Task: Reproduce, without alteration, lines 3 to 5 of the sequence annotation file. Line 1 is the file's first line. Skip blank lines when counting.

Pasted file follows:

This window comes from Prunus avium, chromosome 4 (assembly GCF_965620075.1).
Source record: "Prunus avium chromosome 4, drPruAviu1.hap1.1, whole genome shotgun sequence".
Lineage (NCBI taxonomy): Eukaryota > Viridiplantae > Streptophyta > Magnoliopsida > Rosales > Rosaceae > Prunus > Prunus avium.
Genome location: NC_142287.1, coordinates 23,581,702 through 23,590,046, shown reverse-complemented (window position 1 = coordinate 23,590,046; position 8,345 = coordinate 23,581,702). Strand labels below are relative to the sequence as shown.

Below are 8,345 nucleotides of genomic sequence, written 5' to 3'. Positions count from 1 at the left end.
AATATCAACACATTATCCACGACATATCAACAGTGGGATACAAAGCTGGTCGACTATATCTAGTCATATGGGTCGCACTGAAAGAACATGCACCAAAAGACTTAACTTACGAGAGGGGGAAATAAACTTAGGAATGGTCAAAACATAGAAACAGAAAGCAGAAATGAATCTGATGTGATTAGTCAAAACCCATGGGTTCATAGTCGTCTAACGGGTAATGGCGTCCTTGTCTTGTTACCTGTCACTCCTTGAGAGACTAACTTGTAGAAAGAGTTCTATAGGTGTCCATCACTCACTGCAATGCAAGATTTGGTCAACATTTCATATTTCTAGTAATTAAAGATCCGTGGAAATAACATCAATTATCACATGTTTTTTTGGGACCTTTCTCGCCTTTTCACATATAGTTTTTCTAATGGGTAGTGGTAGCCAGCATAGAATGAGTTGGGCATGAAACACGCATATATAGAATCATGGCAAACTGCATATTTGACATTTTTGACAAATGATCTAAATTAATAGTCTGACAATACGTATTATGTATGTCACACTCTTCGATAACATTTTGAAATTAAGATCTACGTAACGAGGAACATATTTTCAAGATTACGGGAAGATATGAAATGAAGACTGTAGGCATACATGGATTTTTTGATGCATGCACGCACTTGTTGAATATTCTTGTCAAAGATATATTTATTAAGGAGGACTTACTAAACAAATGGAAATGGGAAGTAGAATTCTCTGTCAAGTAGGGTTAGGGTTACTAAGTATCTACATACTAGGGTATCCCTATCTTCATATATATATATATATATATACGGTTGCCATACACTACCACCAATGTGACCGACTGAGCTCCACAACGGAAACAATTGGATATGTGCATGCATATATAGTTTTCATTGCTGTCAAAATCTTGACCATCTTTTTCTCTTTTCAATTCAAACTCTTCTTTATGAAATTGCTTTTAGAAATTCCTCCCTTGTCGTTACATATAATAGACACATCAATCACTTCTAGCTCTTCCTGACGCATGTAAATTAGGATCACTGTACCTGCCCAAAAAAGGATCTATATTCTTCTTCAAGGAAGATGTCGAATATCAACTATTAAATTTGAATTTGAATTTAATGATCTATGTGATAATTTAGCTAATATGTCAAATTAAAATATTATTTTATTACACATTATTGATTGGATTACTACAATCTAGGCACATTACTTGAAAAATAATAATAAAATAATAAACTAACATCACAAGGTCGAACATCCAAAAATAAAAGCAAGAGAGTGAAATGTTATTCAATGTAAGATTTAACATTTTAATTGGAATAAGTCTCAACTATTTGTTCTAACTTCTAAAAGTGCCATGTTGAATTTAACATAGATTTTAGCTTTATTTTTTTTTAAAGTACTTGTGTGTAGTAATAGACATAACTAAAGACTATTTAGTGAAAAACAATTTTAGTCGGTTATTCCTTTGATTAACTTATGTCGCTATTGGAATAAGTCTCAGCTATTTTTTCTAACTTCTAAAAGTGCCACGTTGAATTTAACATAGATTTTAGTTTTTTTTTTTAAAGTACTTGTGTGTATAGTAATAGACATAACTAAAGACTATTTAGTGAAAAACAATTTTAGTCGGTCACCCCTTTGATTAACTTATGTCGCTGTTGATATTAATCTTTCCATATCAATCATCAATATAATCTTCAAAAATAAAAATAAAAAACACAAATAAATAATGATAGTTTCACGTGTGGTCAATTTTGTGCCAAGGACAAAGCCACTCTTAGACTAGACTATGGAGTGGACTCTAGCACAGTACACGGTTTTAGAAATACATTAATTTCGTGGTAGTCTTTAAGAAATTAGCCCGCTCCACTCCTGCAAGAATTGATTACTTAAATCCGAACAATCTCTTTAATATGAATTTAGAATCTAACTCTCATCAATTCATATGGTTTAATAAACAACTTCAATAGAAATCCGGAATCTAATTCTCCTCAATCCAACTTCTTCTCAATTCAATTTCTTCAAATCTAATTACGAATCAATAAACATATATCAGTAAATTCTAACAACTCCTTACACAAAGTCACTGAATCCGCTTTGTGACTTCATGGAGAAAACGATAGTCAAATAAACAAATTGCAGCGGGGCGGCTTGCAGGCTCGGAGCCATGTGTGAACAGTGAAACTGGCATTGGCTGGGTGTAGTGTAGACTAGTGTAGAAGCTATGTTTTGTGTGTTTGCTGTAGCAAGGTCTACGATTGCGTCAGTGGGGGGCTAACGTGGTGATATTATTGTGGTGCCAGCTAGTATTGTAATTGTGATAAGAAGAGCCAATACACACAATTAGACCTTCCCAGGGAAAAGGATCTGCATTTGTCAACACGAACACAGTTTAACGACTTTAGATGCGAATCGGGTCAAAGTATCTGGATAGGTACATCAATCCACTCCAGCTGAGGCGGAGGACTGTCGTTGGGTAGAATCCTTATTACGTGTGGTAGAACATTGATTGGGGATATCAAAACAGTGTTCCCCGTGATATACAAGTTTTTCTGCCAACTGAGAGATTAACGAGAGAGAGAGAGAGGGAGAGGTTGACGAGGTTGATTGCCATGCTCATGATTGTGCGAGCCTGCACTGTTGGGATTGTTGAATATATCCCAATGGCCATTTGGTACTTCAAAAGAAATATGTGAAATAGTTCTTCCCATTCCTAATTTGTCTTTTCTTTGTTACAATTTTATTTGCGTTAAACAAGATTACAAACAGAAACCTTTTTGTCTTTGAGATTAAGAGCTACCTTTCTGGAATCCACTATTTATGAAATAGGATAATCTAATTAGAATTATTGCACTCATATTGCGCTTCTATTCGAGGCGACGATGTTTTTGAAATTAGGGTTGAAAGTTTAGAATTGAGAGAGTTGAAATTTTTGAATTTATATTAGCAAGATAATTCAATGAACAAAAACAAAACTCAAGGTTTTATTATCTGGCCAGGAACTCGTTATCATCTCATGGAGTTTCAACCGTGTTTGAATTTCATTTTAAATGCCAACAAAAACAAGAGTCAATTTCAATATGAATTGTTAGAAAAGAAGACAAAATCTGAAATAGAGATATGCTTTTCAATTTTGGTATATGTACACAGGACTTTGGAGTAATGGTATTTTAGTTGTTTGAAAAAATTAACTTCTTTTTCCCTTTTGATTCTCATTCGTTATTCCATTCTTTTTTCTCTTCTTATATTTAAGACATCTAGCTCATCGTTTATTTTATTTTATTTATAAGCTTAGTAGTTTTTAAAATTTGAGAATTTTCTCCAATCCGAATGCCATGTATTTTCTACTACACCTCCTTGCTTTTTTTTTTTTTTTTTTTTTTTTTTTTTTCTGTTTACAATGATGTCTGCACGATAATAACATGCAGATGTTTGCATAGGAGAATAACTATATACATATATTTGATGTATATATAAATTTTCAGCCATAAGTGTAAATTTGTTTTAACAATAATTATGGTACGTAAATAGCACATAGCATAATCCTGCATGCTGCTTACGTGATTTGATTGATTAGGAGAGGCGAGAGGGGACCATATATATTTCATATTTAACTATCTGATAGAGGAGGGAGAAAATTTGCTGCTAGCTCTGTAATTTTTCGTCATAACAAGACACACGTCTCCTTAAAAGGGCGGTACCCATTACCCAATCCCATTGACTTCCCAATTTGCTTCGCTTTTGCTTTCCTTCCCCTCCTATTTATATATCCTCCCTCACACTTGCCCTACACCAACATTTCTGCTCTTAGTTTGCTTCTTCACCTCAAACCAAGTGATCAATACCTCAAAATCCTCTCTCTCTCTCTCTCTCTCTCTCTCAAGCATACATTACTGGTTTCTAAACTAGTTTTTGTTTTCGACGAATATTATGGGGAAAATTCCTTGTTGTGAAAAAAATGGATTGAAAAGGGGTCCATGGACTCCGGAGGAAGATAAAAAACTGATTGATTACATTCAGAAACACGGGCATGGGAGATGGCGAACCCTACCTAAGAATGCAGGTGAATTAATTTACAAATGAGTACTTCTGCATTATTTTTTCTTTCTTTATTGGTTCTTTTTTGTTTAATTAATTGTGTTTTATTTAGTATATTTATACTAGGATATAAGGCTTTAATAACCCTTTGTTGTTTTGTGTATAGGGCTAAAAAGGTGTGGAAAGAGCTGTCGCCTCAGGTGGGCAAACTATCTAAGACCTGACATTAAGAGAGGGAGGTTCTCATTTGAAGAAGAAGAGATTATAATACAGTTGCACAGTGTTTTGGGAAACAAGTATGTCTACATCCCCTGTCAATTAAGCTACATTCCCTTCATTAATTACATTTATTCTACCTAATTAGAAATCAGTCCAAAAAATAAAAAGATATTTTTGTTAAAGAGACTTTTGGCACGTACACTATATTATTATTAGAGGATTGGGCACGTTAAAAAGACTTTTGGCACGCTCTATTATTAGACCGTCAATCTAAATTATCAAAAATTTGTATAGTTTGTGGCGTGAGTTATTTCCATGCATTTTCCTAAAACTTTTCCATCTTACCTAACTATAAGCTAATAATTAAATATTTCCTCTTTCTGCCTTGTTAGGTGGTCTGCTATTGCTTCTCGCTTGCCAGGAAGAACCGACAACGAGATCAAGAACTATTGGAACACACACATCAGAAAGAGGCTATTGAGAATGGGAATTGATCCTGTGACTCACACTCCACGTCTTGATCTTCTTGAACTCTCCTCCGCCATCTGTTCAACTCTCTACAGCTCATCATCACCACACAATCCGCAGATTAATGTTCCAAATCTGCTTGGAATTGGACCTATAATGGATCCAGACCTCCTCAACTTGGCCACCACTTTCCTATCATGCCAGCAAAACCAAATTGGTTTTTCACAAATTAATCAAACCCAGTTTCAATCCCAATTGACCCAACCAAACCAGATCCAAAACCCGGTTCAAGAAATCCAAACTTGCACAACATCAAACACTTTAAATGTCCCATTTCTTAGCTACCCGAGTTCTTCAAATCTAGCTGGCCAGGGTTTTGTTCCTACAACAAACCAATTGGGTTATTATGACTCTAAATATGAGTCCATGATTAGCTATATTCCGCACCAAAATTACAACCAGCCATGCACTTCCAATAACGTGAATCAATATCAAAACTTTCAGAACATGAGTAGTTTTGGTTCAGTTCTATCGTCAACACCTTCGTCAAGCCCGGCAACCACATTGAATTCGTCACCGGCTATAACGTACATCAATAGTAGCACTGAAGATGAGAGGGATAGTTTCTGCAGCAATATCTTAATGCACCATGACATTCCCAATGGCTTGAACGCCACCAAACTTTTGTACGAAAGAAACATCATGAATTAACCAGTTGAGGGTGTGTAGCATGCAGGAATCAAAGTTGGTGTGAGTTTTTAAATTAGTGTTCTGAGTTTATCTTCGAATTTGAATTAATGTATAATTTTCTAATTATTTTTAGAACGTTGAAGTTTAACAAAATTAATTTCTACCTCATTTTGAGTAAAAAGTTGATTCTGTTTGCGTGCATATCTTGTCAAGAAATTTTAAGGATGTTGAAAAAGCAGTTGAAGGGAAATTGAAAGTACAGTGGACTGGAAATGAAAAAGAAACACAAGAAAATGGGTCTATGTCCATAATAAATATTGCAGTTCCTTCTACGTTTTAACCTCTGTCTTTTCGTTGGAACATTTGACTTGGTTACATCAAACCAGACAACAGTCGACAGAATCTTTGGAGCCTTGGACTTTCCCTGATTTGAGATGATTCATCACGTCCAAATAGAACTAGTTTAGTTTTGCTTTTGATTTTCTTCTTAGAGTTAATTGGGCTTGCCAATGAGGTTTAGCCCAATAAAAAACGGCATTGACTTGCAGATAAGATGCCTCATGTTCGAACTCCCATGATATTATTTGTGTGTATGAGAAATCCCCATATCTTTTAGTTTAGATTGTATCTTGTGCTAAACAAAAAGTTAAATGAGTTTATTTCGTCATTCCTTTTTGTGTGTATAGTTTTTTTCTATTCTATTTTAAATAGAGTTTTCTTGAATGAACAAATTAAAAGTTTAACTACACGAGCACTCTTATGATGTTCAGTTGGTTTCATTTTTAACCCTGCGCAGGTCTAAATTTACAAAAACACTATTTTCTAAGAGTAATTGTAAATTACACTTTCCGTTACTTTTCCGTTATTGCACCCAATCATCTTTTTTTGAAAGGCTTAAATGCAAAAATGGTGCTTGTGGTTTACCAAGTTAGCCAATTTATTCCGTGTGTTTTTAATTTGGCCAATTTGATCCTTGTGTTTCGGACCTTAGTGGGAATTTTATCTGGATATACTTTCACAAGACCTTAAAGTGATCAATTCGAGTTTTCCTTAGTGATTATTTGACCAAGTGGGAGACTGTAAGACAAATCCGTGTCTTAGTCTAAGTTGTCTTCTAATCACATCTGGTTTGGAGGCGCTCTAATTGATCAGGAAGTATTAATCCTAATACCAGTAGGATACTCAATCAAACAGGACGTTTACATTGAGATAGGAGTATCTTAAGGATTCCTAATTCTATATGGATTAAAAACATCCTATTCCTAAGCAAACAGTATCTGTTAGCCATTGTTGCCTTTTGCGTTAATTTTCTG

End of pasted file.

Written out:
Lineage (NCBI taxonomy): Eukaryota > Viridiplantae > Streptophyta > Magnoliopsida > Rosales > Rosaceae > Prunus > Prunus avium.
Genome location: NC_142287.1, coordinates 23,581,702 through 23,590,046, shown reverse-complemented (window position 1 = coordinate 23,590,046; position 8,345 = coordinate 23,581,702). Strand labels below are relative to the sequence as shown.

Below are 8,345 nucleotides of genomic sequence, written 5' to 3'. Positions count from 1 at the left end.